Not much to report from this end.
My Asian ClubMed time (as my friend Laura puts it) has begun though!
This week I took a "tea tasting class." Yes, I had about 40 teeny tiny cups of tea - mostly green...about 12 varieties. It was held in an office-cum-store in a more industrial part of Taipei. The teacher was the owner of a big tea company, ABC Tea, with offices here and in L.A. and Tokyo. He was very charming and full of interesting information.
I attended the class with 5 Aussies, and a young woman from So. Africa and her mom.
At one point, the instructor, Jackson (he's a 60ish man from Taiwan) talked about his good friend who owns Starbucks. They get into it alot about their passions, and the Starbucks owner contends that the Chinese art of brewing/drinking/savoring tea just doesn't jibe with the American lifestyle, to which Miss South Africa replied, "that's because Americans aren't cultured." Hmm...thems fightin' words. Well, maybe I'll bring a little Asian culture back home and have a welcome home tea party! The era of keg parties has ended.
Besides that little unecessary wrinkle, it was a really enjoyable class. I learned that you drink tea much like you drink wine. First you observe the color - either golden, amber or green. Then you close your eyes and hold the small, round cup
(NOT MUG!) up to your nose and SMELL. mmm. Then, you sip but don't swallow just yet - you "chew" the tea - kind of swish it around before swallowing. I'm sure you don't do this with every sip though!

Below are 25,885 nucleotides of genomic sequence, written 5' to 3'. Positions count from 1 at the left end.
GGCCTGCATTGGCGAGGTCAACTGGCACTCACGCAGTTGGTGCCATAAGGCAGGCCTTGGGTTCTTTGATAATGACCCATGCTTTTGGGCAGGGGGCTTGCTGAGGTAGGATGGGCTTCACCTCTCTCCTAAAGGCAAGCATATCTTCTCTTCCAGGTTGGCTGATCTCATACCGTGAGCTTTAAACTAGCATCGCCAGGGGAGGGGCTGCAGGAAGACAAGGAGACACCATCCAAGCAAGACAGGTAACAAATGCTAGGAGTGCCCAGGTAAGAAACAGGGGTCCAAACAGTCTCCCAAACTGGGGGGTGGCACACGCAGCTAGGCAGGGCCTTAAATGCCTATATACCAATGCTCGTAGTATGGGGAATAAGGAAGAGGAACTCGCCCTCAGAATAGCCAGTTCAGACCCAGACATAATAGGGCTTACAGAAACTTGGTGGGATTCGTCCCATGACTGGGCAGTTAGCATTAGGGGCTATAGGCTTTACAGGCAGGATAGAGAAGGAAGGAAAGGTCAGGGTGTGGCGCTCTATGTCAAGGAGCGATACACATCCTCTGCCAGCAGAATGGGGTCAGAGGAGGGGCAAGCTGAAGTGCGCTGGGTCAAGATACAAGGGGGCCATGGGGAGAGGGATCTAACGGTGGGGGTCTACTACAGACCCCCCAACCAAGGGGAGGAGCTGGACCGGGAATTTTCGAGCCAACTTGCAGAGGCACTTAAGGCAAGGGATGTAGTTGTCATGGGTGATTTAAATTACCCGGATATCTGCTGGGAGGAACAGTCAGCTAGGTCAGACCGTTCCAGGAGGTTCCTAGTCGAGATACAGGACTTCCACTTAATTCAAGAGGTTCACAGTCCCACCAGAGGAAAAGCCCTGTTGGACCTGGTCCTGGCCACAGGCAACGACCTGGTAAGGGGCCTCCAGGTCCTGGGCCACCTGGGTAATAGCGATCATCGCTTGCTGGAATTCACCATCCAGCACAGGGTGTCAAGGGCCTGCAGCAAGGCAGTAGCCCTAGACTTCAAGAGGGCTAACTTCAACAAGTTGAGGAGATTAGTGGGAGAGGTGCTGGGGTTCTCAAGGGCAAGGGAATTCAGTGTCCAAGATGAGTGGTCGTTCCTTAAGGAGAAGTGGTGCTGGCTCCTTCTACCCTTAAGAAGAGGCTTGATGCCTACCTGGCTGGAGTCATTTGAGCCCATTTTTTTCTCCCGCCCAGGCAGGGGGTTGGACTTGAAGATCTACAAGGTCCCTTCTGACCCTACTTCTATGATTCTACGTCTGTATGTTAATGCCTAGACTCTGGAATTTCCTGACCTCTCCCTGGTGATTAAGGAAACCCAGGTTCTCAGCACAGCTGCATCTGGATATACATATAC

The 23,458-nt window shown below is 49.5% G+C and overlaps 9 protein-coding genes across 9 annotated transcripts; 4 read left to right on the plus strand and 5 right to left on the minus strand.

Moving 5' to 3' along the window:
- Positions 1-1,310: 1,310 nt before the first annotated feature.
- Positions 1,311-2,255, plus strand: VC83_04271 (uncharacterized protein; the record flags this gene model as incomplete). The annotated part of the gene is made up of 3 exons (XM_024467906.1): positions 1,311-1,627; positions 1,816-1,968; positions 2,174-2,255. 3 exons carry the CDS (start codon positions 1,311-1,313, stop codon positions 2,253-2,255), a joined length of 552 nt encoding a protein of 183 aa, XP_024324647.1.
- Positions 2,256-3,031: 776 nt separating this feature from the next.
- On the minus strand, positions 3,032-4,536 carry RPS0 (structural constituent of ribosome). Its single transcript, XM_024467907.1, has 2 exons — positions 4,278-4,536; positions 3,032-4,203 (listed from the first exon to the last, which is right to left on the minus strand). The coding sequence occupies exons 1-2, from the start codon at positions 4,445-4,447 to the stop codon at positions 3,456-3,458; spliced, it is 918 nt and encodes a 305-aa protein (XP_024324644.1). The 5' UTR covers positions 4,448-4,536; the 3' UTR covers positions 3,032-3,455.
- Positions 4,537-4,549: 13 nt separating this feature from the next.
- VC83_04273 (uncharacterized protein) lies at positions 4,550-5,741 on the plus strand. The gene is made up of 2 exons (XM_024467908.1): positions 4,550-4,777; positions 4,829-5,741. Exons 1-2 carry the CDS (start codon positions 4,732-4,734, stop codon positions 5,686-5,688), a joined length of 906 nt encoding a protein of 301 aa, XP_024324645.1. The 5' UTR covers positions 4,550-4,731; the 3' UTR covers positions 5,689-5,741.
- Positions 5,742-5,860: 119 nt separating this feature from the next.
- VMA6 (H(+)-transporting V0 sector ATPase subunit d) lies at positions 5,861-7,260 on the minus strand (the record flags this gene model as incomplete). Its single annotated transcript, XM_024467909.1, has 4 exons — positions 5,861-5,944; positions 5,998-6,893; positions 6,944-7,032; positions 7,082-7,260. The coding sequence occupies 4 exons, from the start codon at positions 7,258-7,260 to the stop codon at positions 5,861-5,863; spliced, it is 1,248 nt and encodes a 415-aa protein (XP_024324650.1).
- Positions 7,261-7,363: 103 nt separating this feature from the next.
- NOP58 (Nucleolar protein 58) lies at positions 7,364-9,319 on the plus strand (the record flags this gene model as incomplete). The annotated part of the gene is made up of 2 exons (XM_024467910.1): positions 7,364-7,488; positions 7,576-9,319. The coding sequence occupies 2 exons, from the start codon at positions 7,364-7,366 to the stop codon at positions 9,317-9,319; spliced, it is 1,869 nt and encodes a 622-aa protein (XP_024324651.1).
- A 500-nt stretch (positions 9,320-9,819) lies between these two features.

The owner/instructor told us about a very special, rare oolong tea grown on Er Mei Mountain, Hsin-Chu, Taiwan which Queen Victoria dubbed, "Oriental Beauty." It's rare because its tender, white tipped buds are harvested only within the first 15 days of July from this mountain only when these special fly larvae start eating the leaves of the tea plants. They're special flies because they cannot survive anywhere else in the world (flynappers were unsuccessful in their attempts to cultivate this tea plant elsewhere).
I'm a little hazy about the significance of the flies though. Jackson said there was a chemical reaction when the larvae eats the tea leaves...but then I did some research and this is what I found: "Oriental Beauty is no ordinary cup of brew - its flavour comes from insects that live and breed in the tea leaves. The bugs deposit their egg sacks in a sticky goo, which is harvested and brewed with the tea leaves. This gives the tea its unusual scented flavour, like an Earl Grey but earthier and more robust. All Oriental Beauty is organically grown, otherwise the insects would die, and the unique tea would be just another warm drink," so says Brent Hannon on Travelintelligence.net). No wonder Jackson wouldn't tell me the truth when I asked him what the deal was with the flies (if the egg sac story is true). But Sujoy told me that HE was told that once the flies appear, that's when the buds need to be picked, otherwise the flavor won't be up to par. So there's a bit of mystery surrounding this tea, which is also known as Champagne Oolong.
The Oriental Beauty was not my favorite tea though. I enjoyed the Pouchong Oolong, which is a fragrant golden brew.
I bought a really cool, easy to brew teapot. Jackson told us that it was invented by a junior high school student (I think he was from Japan). He got $100,000 for the patent. Not too shabby!
Jackson let us keep our little tea cup and gave us all samples of tea, candy made from green tea and a handout on the history and health benefits of tea.
After the class I came home and went to a local shop and bought some beautiful blue porcelain cups with a raised pattern of dragons for $1.00 each (USD).
I think I'm ready for my tea party.
Bring on the cultcha!!!